Thomasís Courses at the University of Chicago

This document summarizes Thomas's announced teaching schedule from the time of his arrival at the University of Chicago, in the summer term of 1893 to the spring term of 1918, as presented in the University of Chicago's Annual Register, 1892-93 through 1817-18. Regrettably, course descriptions were not included in Annual Register after 1916. We believe --- but have not confirmed --- that they may be preserved in the University's quarterly Announcements.

The shortcoming of this approach to determining actual courses delivered, of course, is that a course scheduled does not necessarily mean a course delivered. The schedule can be validated against the University's archive of "Instructor Grade Reports," the "grades-turned-in" by a course's instructor. Part of that work was carried out by the University of Chicago archivists for Rudolph Haerle's.[1] He was able to confirm that courses in 1911 were not taught because of Thomas' third trip to Europe, the first carried out with the support of the Helen Culver Fund for Race Psychology. He was able to confirm that the scheduled courses between 1908 and the end of 1917 were taught. The courses from the Spring quarter of 1918 were cancelled by the University Administration. We have identified each known misfit between plan and reality with "Course not taught"..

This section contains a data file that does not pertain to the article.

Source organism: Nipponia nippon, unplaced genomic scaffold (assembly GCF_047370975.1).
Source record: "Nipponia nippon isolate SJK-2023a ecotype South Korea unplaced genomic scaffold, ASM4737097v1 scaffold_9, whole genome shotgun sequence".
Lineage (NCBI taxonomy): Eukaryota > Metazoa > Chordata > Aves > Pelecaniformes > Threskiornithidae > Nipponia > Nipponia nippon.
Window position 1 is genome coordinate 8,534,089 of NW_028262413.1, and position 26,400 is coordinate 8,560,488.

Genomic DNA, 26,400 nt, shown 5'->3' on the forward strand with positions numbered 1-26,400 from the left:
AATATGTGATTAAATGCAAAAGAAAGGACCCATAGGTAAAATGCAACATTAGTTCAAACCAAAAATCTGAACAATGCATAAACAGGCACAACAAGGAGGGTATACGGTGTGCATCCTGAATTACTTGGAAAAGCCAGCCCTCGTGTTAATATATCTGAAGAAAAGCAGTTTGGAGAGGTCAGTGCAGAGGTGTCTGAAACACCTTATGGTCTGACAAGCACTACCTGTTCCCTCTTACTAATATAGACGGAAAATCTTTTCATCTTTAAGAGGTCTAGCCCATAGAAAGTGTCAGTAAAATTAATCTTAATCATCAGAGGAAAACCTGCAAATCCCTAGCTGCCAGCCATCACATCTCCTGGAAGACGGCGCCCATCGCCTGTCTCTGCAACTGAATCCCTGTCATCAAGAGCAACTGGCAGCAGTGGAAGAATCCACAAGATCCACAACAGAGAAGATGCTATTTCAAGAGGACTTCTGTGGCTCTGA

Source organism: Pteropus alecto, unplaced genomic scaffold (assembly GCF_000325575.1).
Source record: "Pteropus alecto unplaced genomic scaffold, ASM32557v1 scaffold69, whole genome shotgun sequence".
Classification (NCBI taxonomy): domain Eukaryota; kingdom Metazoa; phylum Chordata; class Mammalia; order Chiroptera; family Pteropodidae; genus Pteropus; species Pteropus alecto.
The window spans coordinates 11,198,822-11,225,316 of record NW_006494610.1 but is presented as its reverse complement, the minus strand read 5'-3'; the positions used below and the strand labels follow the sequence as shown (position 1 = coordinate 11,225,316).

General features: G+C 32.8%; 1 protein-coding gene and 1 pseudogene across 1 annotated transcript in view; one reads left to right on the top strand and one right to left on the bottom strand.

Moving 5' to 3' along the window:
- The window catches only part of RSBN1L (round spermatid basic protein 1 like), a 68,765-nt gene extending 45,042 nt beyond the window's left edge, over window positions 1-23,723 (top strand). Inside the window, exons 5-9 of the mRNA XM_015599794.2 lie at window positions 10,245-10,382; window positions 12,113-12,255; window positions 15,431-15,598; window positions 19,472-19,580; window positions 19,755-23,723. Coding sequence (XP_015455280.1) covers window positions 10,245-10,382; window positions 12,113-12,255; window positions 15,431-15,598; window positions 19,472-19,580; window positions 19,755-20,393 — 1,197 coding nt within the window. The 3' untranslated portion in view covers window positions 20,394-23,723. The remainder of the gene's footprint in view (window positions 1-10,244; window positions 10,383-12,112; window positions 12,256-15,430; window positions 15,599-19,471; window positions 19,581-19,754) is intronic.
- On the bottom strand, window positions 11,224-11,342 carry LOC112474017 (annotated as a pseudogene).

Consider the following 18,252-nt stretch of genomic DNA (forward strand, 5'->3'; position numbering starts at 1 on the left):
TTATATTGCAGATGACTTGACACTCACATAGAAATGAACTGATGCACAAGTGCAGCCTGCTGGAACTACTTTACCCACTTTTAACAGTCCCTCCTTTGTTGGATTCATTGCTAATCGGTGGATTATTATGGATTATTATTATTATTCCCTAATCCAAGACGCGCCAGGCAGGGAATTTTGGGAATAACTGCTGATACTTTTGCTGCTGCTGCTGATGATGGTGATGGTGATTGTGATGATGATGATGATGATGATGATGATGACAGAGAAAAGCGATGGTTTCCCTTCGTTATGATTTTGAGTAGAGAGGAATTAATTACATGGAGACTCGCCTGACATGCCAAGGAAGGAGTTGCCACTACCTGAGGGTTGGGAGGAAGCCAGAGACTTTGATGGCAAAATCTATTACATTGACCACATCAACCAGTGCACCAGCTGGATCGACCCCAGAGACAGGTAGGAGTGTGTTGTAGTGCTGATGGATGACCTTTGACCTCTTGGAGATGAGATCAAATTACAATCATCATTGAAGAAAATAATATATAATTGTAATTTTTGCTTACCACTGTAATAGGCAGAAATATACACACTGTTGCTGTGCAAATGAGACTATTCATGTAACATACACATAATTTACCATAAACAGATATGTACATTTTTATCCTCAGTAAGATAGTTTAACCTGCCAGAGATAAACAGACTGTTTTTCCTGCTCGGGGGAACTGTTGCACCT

We have not yet confirmed which of the scheduled courses were taught prior in the period prior to 1908 against the Instructor Grade Reports. As a result, the schedule presented here for the period between the Summer Quarter of 1893 and 1908 can only be considered a tentative calendar for Thomas schedule.

Year Quarter Course & Description
1893 Winter Not an instructor
  Spring Not an instructor
  Summer 30. The Historical Sociologies. — Exposition of significant classical, mediaeval and modern attempts to interpret social phenomena. Criticism of data, methods and conclusions. 4 DM.
  Autumn [Not scheduled to teach]
1894 Winter [Not scheduled to teach]
  Spring [Not scheduled to teach]
  Summer 30. The Historical Sociologies. — Exposition of significant classical, mediaeval, and modern attempts to interpret social phenomena. Criticism of data, methods, and conclusions. DM.
  Autumn [Not scheduled to teach]
1895 Winter 30. The Historical Sociologies. — Exposition of significant classical, mediaeval, and modern attempts to interpret social phenomena. Criticism of data, methods, and conclusions. DM.
  Spring [Not scheduled to teach]
  Summer Synopsis of Comparative Psychology of the Human Races DM
    Synopsis of Somatic and Psychic History of Woman DM